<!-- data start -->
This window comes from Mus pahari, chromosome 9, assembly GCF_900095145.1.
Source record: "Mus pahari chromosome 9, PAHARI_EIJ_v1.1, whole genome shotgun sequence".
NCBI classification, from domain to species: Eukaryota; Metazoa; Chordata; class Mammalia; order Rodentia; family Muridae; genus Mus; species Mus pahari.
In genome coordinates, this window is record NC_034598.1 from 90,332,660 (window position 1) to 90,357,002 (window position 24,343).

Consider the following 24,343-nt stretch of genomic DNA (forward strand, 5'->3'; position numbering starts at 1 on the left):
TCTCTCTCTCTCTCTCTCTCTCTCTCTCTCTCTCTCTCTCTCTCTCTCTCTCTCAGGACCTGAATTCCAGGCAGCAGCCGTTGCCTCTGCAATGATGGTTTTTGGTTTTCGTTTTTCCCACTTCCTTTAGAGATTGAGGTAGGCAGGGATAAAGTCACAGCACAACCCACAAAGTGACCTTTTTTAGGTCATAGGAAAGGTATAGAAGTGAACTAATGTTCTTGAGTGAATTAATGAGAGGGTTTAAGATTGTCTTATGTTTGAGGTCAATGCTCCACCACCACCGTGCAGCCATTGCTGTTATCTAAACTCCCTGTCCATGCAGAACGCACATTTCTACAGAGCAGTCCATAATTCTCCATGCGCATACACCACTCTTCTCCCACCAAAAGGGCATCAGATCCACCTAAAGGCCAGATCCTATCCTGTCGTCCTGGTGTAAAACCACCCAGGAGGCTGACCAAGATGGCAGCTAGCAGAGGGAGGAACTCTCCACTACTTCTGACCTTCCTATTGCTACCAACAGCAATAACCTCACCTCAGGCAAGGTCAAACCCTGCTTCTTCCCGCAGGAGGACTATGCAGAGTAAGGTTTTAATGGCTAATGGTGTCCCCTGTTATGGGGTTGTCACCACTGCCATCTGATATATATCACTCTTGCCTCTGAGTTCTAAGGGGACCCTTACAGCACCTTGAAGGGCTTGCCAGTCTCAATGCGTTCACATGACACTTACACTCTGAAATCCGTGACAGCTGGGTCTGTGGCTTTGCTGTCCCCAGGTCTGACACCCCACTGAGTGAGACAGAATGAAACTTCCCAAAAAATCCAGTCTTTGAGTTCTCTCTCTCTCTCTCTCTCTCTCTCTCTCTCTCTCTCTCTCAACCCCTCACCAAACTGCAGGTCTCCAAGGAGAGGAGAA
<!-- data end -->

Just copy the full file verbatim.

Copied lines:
This window comes from Mus pahari, chromosome 9, assembly GCF_900095145.1.
Source record: "Mus pahari chromosome 9, PAHARI_EIJ_v1.1, whole genome shotgun sequence".
NCBI classification, from domain to species: Eukaryota; Metazoa; Chordata; class Mammalia; order Rodentia; family Muridae; genus Mus; species Mus pahari.
In genome coordinates, this window is record NC_034598.1 from 90,332,660 (window position 1) to 90,357,002 (window position 24,343).

Consider the following 24,343-nt stretch of genomic DNA (forward strand, 5'->3'; position numbering starts at 1 on the left):
TCTCTCTCTCTCTCTCTCTCTCTCTCTCTCTCTCTCTCTCTCTCTCTCTCTCTCAGGACCTGAATTCCAGGCAGCAGCCGTTGCCTCTGCAATGATGGTTTTTGGTTTTCGTTTTTCCCACTTCCTTTAGAGATTGAGGTAGGCAGGGATAAAGTCACAGCACAACCCACAAAGTGACCTTTTTTAGGTCATAGGAAAGGTATAGAAGTGAACTAATGTTCTTGAGTGAATTAATGAGAGGGTTTAAGATTGTCTTATGTTTGAGGTCAATGCTCCACCACCACCGTGCAGCCATTGCTGTTATCTAAACTCCCTGTCCATGCAGAACGCACATTTCTACAGAGCAGTCCATAATTCTCCATGCGCATACACCACTCTTCTCCCACCAAAAGGGCATCAGATCCACCTAAAGGCCAGATCCTATCCTGTCGTCCTGGTGTAAAACCACCCAGGAGGCTGACCAAGATGGCAGCTAGCAGAGGGAGGAACTCTCCACTACTTCTGACCTTCCTATTGCTACCAACAGCAATAACCTCACCTCAGGCAAGGTCAAACCCTGCTTCTTCCCGCAGGAGGACTATGCAGAGTAAGGTTTTAATGGCTAATGGTGTCCCCTGTTATGGGGTTGTCACCACTGCCATCTGATATATATCACTCTTGCCTCTGAGTTCTAAGGGGACCCTTACAGCACCTTGAAGGGCTTGCCAGTCTCAATGCGTTCACATGACACTTACACTCTGAAATCCGTGACAGCTGGGTCTGTGGCTTTGCTGTCCCCAGGTCTGACACCCCACTGAGTGAGACAGAATGAAACTTCCCAAAAAATCCAGTCTTTGAGTTCTCTCTCTCTCTCTCTCTCTCTCTCTCTCTCTCTCTCTCTCAACCCCTCACCAAACTGCAGGTCTCCAAGGAGAGGAGAA